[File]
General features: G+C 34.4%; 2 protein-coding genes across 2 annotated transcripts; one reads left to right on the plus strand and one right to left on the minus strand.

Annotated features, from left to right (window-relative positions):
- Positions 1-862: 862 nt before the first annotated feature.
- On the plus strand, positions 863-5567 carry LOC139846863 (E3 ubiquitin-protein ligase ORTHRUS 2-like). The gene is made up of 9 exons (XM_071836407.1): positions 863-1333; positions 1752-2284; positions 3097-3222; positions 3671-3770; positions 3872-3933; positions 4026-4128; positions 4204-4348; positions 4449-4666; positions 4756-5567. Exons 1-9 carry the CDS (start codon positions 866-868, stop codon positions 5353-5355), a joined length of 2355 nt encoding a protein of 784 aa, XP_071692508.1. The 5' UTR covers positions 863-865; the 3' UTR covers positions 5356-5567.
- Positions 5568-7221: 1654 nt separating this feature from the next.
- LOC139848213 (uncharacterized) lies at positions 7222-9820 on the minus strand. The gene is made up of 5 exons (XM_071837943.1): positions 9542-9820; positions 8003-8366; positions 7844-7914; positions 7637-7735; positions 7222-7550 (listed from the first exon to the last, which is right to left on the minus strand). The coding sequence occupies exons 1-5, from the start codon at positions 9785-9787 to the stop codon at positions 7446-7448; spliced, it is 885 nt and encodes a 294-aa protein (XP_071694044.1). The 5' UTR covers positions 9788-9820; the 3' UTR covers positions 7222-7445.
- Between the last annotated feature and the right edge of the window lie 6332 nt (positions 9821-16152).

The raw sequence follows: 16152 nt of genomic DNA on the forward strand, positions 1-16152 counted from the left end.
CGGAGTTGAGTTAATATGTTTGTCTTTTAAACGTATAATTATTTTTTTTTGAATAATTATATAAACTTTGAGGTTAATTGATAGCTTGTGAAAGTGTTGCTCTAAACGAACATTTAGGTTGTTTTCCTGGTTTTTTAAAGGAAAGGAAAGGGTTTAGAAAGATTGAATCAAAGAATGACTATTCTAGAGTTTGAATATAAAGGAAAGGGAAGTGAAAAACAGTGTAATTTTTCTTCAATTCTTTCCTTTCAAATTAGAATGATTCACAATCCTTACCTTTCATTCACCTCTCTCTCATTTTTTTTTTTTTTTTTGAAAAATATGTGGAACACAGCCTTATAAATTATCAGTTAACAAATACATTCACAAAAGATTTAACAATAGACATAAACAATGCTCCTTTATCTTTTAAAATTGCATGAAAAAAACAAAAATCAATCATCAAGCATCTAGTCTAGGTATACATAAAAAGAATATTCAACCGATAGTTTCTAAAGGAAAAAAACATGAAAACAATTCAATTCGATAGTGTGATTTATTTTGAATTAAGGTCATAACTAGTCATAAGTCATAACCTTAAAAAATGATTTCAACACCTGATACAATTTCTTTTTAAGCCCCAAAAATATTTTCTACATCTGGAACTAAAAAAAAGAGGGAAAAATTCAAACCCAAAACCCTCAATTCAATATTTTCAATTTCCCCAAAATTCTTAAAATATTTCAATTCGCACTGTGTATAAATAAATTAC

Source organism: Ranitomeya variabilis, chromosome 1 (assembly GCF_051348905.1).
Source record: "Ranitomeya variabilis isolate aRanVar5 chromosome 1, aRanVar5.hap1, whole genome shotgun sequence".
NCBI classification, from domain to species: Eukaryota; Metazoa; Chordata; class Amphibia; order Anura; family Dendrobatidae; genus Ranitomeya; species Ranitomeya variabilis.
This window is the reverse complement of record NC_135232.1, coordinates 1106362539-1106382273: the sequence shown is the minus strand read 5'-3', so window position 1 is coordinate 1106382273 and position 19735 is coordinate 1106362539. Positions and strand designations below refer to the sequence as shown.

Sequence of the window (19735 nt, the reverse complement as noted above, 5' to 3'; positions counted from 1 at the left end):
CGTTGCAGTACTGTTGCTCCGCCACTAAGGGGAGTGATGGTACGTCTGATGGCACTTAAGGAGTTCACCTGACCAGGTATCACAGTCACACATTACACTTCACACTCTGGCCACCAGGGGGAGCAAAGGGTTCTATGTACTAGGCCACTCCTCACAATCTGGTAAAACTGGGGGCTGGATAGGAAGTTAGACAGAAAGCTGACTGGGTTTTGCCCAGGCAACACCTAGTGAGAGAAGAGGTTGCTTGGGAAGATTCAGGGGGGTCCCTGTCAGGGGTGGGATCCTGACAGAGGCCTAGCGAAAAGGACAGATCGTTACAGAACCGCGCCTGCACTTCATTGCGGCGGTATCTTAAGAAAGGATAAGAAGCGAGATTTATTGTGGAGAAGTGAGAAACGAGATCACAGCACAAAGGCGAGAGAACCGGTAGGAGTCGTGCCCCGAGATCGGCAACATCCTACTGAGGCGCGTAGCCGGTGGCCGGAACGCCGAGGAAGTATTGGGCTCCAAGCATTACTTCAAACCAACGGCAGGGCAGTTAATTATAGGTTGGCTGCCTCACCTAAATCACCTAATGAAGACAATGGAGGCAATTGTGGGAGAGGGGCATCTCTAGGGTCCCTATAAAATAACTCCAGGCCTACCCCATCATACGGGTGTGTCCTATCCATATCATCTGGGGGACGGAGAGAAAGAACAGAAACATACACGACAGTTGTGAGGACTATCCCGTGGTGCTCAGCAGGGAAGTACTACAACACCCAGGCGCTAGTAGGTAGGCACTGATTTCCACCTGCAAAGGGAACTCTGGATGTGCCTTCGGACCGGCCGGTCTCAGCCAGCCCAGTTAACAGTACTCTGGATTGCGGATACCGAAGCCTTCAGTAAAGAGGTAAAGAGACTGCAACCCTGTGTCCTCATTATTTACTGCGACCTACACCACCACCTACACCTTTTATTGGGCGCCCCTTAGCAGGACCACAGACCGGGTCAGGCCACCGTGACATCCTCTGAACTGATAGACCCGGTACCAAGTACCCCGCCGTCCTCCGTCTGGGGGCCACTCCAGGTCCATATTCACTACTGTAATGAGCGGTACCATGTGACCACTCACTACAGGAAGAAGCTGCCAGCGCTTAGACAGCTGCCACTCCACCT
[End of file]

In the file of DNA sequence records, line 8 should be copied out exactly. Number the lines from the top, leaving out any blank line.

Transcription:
The raw sequence follows: 16152 nt of genomic DNA on the forward strand, positions 1-16152 counted from the left end.